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There is no “Christian Culture,” though Christianity can Affect Culture

It’s important not to confuse the effects that Christian ethics may have on a society with either an expansion of the kingdom of heaven or widespread believe in the gospel itself.

Christianity, being a philosophical system which, among other things, has a theory of ethics, can affect culture in such a way that the moral habits of individuals in society reflect the same principles that are discovered in the Bible. Western Civilization has been very clearly impacted by the Christian religion and this can be recognized in almost all eras since Constantine.

But as our present and loathsome western culture shakes off the last remains of centuries of Old World customs and social norms, it is important to not see this as per se a shaking off of the gospel or a rejection of the true church. Of course, these things are constantly rejected and mocked. But they have been rejected and mocked since Constantine. There have been eras of reformation. Both in Calvin’s time and later in England with the opposition to the state church. And even later with the efforts of Old Princeton and then with Machen and the battle against Progressivism.

But in general historically, an actual gospel-believing and church-embracing group of people within society is a rare event.

The dismissal of the cultural effects of Christian ethics in our time does not mean that true Christianity is just now being opposed. Christianity was rejected in our era long before the cultural remains of its impact were led to the slaughter.

The cultural effects of Christianity can exist- and have existed in the United States– without there actually being a majority of Christians, defined as one who adheres to the gospel and is therefore saved.

As Brandon Adams wrote a couple years ago: “The myth of a Christian nation was the residue of sacralism that is only now being washed off 17 centuries after Constantine hijacked Christianity.”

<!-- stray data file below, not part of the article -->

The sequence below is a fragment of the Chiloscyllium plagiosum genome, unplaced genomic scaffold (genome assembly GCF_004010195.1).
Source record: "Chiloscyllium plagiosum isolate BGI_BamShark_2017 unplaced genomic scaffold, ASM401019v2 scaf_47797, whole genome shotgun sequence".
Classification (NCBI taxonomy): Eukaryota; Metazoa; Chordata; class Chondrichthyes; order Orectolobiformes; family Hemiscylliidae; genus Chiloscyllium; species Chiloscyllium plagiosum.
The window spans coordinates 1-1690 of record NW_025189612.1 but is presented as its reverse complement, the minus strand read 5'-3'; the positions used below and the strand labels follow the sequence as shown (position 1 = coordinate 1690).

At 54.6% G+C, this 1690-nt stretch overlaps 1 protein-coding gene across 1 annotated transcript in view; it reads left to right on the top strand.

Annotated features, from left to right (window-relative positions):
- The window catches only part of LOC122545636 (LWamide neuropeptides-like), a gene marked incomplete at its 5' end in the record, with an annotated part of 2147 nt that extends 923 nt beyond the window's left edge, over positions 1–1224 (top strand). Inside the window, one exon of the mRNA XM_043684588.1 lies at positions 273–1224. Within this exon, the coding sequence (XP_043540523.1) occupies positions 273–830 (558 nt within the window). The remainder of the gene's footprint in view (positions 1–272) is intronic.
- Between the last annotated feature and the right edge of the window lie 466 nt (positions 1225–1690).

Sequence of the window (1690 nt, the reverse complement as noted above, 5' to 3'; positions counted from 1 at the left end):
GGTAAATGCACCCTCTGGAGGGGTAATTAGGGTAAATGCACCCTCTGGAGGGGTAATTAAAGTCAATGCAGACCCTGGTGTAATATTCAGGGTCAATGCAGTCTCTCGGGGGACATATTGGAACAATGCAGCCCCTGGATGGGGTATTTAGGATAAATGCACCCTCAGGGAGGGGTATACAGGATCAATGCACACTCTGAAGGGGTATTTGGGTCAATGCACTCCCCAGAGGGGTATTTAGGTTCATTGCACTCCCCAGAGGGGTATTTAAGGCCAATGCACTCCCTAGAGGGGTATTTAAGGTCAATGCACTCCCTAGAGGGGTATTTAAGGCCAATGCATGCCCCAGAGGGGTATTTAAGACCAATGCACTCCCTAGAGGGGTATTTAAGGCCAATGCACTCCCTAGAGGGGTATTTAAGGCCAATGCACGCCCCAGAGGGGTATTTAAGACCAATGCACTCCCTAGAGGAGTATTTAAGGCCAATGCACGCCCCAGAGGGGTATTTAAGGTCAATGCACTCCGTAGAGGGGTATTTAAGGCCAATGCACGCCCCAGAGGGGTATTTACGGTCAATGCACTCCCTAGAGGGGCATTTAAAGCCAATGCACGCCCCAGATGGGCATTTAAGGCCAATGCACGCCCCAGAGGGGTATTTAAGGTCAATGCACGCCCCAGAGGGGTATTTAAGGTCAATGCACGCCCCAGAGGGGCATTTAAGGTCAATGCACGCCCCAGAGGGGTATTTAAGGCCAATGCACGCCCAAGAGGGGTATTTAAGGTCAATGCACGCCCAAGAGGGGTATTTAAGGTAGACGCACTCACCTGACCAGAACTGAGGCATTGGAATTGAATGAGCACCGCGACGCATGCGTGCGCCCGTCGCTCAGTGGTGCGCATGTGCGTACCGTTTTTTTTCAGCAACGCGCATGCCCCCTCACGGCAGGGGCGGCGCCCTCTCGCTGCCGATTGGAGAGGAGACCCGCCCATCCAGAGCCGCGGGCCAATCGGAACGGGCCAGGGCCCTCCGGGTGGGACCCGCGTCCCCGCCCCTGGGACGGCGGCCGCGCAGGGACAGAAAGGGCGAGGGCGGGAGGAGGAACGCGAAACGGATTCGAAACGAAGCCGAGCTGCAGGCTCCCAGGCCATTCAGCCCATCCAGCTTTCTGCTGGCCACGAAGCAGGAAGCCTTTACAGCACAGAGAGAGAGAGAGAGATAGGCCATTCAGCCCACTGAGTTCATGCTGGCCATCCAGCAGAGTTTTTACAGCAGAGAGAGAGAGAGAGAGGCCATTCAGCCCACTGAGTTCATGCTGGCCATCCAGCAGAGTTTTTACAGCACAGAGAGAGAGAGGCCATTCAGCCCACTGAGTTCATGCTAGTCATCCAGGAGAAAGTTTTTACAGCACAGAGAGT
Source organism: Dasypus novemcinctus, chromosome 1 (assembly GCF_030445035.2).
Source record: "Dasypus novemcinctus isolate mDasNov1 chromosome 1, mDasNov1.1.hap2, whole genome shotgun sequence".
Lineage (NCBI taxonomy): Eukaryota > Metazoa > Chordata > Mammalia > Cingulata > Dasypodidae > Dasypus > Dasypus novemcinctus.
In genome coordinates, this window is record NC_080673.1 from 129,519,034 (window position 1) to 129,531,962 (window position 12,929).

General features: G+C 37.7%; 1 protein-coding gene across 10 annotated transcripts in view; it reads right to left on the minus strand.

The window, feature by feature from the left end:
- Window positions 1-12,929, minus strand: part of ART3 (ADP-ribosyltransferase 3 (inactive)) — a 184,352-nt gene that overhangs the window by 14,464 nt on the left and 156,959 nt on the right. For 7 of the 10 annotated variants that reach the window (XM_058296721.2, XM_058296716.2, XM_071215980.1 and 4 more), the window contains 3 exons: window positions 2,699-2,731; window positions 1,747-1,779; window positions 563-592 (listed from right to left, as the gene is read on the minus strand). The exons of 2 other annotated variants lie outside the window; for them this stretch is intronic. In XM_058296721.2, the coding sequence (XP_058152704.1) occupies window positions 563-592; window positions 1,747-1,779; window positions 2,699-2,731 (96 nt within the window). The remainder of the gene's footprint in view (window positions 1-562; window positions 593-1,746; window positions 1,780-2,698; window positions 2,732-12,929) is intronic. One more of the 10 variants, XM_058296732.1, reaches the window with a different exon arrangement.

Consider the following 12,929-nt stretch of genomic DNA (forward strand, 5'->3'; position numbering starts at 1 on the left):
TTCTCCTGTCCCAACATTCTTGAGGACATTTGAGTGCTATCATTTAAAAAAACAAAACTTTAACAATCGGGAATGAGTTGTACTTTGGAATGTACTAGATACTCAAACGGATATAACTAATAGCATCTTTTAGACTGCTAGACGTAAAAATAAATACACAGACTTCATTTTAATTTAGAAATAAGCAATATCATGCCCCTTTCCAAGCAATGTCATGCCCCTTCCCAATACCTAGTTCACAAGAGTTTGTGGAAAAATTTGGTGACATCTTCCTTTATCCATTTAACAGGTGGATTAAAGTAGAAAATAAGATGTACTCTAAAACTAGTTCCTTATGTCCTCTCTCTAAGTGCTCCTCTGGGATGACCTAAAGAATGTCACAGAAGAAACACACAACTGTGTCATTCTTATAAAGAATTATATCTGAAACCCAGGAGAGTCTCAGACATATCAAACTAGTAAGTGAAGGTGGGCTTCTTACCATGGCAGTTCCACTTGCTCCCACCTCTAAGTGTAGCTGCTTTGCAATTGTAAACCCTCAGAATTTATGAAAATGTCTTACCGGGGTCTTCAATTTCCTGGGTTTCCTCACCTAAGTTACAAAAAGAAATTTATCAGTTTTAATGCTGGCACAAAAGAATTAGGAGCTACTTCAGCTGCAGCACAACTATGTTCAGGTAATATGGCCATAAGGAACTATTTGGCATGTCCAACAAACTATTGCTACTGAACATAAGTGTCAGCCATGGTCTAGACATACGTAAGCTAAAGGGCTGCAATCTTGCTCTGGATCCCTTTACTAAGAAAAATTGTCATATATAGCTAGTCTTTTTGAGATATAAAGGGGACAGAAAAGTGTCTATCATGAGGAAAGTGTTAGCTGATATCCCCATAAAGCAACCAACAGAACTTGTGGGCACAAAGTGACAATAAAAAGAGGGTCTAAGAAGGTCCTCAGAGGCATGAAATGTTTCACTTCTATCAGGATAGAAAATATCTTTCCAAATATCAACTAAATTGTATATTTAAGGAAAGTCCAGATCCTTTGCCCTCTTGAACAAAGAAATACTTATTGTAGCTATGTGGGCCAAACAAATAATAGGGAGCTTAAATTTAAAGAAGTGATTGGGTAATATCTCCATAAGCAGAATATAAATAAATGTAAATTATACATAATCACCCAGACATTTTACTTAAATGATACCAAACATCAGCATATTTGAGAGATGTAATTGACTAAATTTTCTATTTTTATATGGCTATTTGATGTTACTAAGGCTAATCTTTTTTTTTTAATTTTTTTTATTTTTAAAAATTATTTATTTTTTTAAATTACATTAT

Just because a nation of people culturally appreciate religious traditions and adhere to social norms and habits that have resulted from a heavy Christian presence, does not mean that the nation is “Christian.” A Christian can only be an individual.

And believe me, I’m a huge fan of Old World customs and social habits. As well, I believe Christianity had something to do with these mannerisms in the Western World. I constantly criticize the state, media, education, and entertainment avenues of cultural destruction. I long for the days of the Old Culture and freedom from leftist claptrap in all its forms.

But the gospel is a set of propositions relating to the work of Christ and the church is the collection of God’s elect. Christianity as a worldview can be related to and have an affect on, but not to be confused with, the culture around us.

Published in C.Jay Engel

  • Brian Hawkins

    Great post right to the end, then I got confused by the second to last paragraph, summarized: “I’m a huge fan of Old World customs and social habits.”

    I’m not sure what you are referring to here—would you mind elaborating? What customs? What social habits?

    • C. Stayton

      I don’t want to put words in the author’s mouth, but my guess is that by “Old World customs” he is referring to traditional Western bourgeois culture, which was conservative (society as properly grounded in family and property), individualist, capitalist (savings/investment-driven rather than consumer-driven), and opposed to moral nihilism/relativism. It was concurrent with the rise of classical liberalism (rooted in the works of John Locke, Adam Smith, etc.). Some of its theories of beauty/art can be traced back to the classical Greek tradition, and in general the concepts of symmetry and the “natural state” of things factor heavily into its definitions of moral and artistic beauty.

      Basically it means any customs and social habits arising out of a family-based, property-rights-based society, and hence a society of “natural aristocracy” (to borrow a phrase from Hoppe).